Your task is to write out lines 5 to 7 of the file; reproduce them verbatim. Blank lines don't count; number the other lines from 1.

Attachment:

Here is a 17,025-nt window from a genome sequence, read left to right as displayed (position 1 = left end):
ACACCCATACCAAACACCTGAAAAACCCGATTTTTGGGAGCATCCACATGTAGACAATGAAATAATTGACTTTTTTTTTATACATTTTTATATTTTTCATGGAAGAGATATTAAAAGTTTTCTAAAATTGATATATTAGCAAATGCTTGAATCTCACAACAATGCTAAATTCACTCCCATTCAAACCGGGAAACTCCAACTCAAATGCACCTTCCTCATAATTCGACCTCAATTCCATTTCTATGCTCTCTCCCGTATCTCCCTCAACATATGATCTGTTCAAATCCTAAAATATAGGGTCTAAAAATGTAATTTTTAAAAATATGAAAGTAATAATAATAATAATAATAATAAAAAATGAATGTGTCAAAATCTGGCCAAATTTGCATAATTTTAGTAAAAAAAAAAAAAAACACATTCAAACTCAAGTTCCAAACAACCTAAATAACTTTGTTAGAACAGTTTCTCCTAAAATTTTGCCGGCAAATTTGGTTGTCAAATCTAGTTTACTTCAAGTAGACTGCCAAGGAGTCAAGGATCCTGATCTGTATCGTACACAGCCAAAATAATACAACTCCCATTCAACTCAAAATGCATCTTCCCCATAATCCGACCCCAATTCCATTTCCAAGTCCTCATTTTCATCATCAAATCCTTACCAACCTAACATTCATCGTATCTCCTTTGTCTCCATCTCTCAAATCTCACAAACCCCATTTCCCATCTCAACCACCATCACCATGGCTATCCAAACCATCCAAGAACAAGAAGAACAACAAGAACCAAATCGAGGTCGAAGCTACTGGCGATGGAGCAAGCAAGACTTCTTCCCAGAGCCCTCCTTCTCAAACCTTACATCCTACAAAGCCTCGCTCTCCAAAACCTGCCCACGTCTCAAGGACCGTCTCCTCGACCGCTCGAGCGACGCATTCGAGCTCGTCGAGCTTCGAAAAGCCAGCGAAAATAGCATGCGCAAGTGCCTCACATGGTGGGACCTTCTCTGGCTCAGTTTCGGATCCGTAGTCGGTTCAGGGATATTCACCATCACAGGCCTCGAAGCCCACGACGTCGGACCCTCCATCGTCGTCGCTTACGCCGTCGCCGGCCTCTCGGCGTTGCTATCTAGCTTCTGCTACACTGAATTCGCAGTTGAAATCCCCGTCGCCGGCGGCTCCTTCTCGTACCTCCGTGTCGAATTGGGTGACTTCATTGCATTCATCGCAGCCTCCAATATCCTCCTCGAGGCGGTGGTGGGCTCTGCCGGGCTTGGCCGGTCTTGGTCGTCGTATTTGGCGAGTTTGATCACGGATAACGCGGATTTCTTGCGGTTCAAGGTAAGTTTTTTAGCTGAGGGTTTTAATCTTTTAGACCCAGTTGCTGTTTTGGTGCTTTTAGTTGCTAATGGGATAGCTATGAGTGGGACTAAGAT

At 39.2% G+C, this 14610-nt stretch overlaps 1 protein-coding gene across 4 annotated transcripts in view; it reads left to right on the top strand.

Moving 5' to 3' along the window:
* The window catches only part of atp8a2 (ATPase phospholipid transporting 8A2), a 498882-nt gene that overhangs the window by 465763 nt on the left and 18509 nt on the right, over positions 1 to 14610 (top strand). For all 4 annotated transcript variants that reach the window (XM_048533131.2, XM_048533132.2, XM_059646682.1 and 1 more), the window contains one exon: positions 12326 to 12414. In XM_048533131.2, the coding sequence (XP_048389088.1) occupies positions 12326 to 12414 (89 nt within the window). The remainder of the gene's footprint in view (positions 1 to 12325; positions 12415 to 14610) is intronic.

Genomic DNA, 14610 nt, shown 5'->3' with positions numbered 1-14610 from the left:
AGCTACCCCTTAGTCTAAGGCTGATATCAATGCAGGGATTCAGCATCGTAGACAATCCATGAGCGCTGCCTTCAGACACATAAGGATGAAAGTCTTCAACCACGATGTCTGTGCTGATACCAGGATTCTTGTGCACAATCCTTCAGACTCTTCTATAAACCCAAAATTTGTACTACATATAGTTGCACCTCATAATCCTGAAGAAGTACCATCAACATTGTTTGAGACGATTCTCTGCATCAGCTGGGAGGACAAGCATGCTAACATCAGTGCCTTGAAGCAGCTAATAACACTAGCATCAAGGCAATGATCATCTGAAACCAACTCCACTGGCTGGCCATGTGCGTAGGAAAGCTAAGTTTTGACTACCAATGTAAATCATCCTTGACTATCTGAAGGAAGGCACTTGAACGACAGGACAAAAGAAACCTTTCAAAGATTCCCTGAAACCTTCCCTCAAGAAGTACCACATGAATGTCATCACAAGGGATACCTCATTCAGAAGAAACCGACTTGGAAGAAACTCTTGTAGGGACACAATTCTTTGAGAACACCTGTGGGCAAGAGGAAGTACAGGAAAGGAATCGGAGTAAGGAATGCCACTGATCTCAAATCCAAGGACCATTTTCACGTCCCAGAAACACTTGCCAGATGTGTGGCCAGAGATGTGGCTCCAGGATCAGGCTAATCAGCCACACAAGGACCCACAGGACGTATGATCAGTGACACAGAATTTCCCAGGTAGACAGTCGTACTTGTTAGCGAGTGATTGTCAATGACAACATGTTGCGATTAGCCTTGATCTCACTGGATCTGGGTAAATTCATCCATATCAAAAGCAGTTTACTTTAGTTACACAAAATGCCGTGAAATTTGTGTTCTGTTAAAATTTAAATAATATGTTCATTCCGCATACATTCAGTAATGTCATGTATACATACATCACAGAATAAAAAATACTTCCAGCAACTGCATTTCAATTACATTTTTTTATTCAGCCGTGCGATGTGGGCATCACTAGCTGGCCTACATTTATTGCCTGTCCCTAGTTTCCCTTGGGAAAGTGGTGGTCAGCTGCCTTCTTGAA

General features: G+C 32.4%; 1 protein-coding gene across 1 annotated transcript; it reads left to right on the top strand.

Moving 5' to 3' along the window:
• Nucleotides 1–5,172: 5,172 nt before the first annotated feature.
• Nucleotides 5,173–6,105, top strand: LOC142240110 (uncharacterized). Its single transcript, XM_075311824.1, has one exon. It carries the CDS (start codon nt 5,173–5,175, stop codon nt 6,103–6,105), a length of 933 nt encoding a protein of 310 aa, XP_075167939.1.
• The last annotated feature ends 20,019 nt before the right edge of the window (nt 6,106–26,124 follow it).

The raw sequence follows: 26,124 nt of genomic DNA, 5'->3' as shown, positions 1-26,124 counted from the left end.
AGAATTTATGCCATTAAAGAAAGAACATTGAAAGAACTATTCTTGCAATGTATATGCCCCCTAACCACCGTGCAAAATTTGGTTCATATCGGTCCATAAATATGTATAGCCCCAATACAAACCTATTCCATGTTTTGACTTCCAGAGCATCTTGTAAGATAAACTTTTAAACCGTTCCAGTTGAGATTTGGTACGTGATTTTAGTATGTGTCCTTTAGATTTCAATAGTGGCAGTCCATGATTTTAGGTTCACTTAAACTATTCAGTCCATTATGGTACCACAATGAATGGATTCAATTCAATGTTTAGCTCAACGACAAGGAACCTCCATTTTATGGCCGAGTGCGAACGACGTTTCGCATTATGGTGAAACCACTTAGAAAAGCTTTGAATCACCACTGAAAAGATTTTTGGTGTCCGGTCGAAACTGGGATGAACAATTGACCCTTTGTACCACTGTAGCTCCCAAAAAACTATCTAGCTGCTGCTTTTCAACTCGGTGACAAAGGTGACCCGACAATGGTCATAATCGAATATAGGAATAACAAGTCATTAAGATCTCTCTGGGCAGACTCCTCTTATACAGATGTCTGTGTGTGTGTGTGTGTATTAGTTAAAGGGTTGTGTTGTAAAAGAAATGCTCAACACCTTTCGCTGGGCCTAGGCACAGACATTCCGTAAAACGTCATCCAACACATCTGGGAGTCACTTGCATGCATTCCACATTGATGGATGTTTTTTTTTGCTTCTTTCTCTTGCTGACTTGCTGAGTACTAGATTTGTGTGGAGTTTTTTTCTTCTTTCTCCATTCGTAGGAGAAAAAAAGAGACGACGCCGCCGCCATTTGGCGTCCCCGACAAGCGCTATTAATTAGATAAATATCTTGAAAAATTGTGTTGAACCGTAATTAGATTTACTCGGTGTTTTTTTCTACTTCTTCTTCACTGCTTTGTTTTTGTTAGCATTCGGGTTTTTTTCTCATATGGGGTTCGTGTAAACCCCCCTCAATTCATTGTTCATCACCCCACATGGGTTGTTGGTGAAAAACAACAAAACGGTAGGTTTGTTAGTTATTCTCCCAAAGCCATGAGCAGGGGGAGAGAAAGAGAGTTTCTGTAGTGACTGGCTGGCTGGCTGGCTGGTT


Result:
* The window catches only part of atp8a2 (ATPase phospholipid transporting 8A2), a 498882-nt gene that overhangs the window by 465763 nt on the left and 18509 nt on the right, over positions 1 to 14610 (top strand). For all 4 annotated transcript variants that reach the window (XM_048533131.2, XM_048533132.2, XM_059646682.1 and 1 more), the window contains one exon: positions 12326 to 12414. In XM_048533131.2, the coding sequence (XP_048389088.1) occupies positions 12326 to 12414 (89 nt within the window). The remainder of the gene's footprint in view (positions 1 to 12325; positions 12415 to 14610) is intronic.

Genomic DNA, 14610 nt, shown 5'->3' with positions numbered 1-14610 from the left:
AGCTACCCCTTAGTCTAAGGCTGATATCAATGCAGGGATTCAGCATCGTAGACAATCCATGAGCGCTGCCTTCAGACACATAAGGATGAAAGTCTTCAACCACGATGTCTGTGCTGATACCAGGATTCTTGTGCACAATCCTTCAGACTCTTCTATAAACCCAAAATTTGTACTACATATAGTTGCACCTCATAATCCTGAAGAAGTACCATCAACATTGTTTGAGACGATTCTCTGCATCAGCTGGGAGGACAAGCATGCTAACATCAGTGCCTTGAAGCAGCTAATAACACTAGCATCAAGGCAATGATCATCTGAAACCAACTCCACTGGCTGGCCATGTGCGTAGGAAAGCTAAGTTTTGACTACCAATGTAAATCATCCTTGACTATCTGAAGGAAGGCACTTGAACGACAGGACAAAAGAAACCTTTCAAAGATTCCCTGAAACCTTCCCTCAAGAAGTACCACATGAATGTCATCACAAGGGATACCTCATTCAGAAGAAACCGACTTGGAAGAAACTCTTGTAGGGACACAATTCTTTGAGAACACCTGTGGGCAAGAGGAAGTACAGGAAAGGAATCGGAGTAAGGAATGCCACTGATCTCAAATCCAAGGACCATTTTCACGTCCCAGAAACACTTGCCAGATGTGTGGCCAGAGATGTGGCTCCAGGATCAGGCTAATCAGCCACACAAGGACCCACAGGACGTATGATCAGTGACACAGAATTTCCCAGGTAGACAGTCGTACTTGTTAGCGAGTGATTGTCAATGACAACATGTTGCGATTAGCCTTGATCTCACTGGATCTGGGTAAATTCATCCATATCAAAAGCAGTTTACTTTAGTTACACAAAATGCCGTGAAATTTGTGTTCTGTTAAAATTTAAATAATATGTTCATTCCGCATACATTCAGTAATGTCATGTATACATACATCACAGAATAAAAAATACTTCCAGCAACTGCATTTCAATTACATTTTTTTATTCAGCCGTGCGATGTGGGCATCACTAGCTGGCCTACATTTATTGCCTGTCCCTAGTTTCCCTTGGGAAAGTGGTGGTCAGCTGCCTTCTTGAA